I move amendment 27.

        • Amendment 27 agreed to.

        • Amendment 28 moved—[Allan Wilson]—and agreed to.

        • Schedule 4, as amended, agreed to.

        • After section 197

        • The Convener:
          Amendment 20, in the name of the minister, is grouped with amendments 21 to 23, 30, 29 and 31.

        • Allan Wilson:
          This group of amendments will introduce into the bill a new part on ejections. I have therefore written to the committee to explain the background to the policy on ejection.

          Ejection is the last step in what might have been a long and unpleasant process. We owe it to debtors and other defenders to make that last step as humane as we can. However, our processes are too complex and too hard to understand. Further, in some cases, they are too hard to defend. The reforms in the new part will help people who face ejection by making the process clearer and fairer. The reforms do not alter the grounds on which a person can be removed. The amendments can do no more than improve the final procedures, but that is still worth doing.

          It is always unfortunate when such action has to be taken. There are, however, some circumstances when it might be necessary. In such cases, it is important that there is a fair and clear process that must be undergone. At the moment, there are a number of ways to remove an occupier who had a right to be in heritable property and to eject an occupier who never had the right to be there. The amendments will bring in a common procedure that must be used in all ejections, but predominantly those connected with debt enforcement, tenancy disputes and the recovery of possession in situations in which persons have no valid title to occupy, for example if they are squatters.

          Amendment 20 sets out the types of ejections that will be covered by the changes, although some flexibility is needed with any law reforms, so the list will be able to be changed by Scottish ministers. For example, occupiers can be removed under a compulsory purchase. It is not thought that a common procedure should cover such special cases—at least, not for the time being. The power to amend the list could, however, be used to add that and other types of ejection, if it were thought appropriate in the future. The power is also needed so that the new common procedure can be applied to any grounds of objection that are created in the future under housing legislation, for example.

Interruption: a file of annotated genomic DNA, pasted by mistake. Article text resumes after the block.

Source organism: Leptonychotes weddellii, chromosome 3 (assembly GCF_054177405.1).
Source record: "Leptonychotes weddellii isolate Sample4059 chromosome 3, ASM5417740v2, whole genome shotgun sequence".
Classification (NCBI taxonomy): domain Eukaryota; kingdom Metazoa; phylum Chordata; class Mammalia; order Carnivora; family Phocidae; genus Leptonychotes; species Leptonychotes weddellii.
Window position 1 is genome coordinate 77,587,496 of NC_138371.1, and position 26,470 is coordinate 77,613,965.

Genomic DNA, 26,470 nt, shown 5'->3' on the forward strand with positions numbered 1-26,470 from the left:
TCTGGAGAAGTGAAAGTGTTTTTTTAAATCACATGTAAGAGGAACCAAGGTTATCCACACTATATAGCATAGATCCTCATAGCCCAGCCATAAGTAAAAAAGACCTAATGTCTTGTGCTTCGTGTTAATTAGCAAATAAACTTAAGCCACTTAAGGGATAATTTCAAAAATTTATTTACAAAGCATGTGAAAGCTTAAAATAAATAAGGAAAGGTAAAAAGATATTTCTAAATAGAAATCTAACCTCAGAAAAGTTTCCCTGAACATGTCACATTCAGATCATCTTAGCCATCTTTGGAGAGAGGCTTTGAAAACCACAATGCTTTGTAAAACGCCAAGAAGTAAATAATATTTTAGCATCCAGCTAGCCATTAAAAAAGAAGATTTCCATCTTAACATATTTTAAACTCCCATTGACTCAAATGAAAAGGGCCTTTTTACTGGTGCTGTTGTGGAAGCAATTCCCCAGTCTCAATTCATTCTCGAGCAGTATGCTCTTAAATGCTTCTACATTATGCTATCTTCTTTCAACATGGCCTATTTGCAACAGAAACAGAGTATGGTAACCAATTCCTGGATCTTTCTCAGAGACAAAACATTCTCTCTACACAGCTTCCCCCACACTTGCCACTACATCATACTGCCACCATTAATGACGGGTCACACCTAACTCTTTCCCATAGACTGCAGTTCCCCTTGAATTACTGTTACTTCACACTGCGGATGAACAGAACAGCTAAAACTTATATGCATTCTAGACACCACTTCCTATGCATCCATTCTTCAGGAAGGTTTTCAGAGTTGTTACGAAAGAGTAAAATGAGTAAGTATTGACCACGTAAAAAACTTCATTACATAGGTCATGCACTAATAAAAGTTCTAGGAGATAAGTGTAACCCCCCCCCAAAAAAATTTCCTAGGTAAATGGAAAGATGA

There is no doubt that ejecting someone from land is a serious step, particularly if people live there. It is only right to give them proper notice before the court messengers are called in to evict them. At present, the amount of notice varies. In some cases there is no need for any notice and in others the period of notice can be as short as 48 hours. Amendment 21 makes that standard period of charge 14 days. That is a fair length of time in most cases. It will strike the right balance between the interests of landowners, such as landlords, in relation to getting back land, and the interests of defenders, such as debtor tenants, in relation to having enough time to leave in a dignified way.

          In some cases, 14 days will be too long. For example, the occupier might be seriously damaging a property that they know they will have to leave. The court will, therefore, be given the power to vary or dispense with the 14-day period if persuaded that there is a sound reason to do so. When the 14-day notice period has run out, the defender and any other occupier can be removed with all of their effects. Other occupiers include persons who have, for example, been given permission to stay by the tenant. It would be unfair to make a landlord take separate action against people whom they might not even know about.

          The committee will see that the term "messenger of court" is used in the amendments. You will recall that I said during the stage 1 debate that we intend to change the name of the new court officer profession to "judicial officer". We still intend to bring forward such an amendment, but I did not want to pre-empt the committee's decision on that issue by making any changes today. If these amendments and the new name are both agreed, I will bring forward a consequential amendment at stage 3.

          At present, there is an argument that ejection can take place on any day and at any time. I do not think that that is right. Being ejected is bad enough without that ejection taking place in the middle of the night. Amendment 22 ensures that people are not ejected during unsocial hours, unless that is the right thing to do. It restricts the dates and time when ejections can take place. It will, in general, be unlawful to eject someone on Sundays, on holidays or before 8 am or after 8 pm. In most cases, that will strike the right balance between the interests of the parties. There will be rare cases in which ejection should take place outwith those hours. That will still be possible, as long as the court agrees with that proposition.

          Amendment 22 is in the same terms as similar arrangements for money attachment in this bill and for attachment in the Debt Arrangement and Attachment (Scotland) Act 2002. It will, therefore, make ejection consistent with those enforcement processes.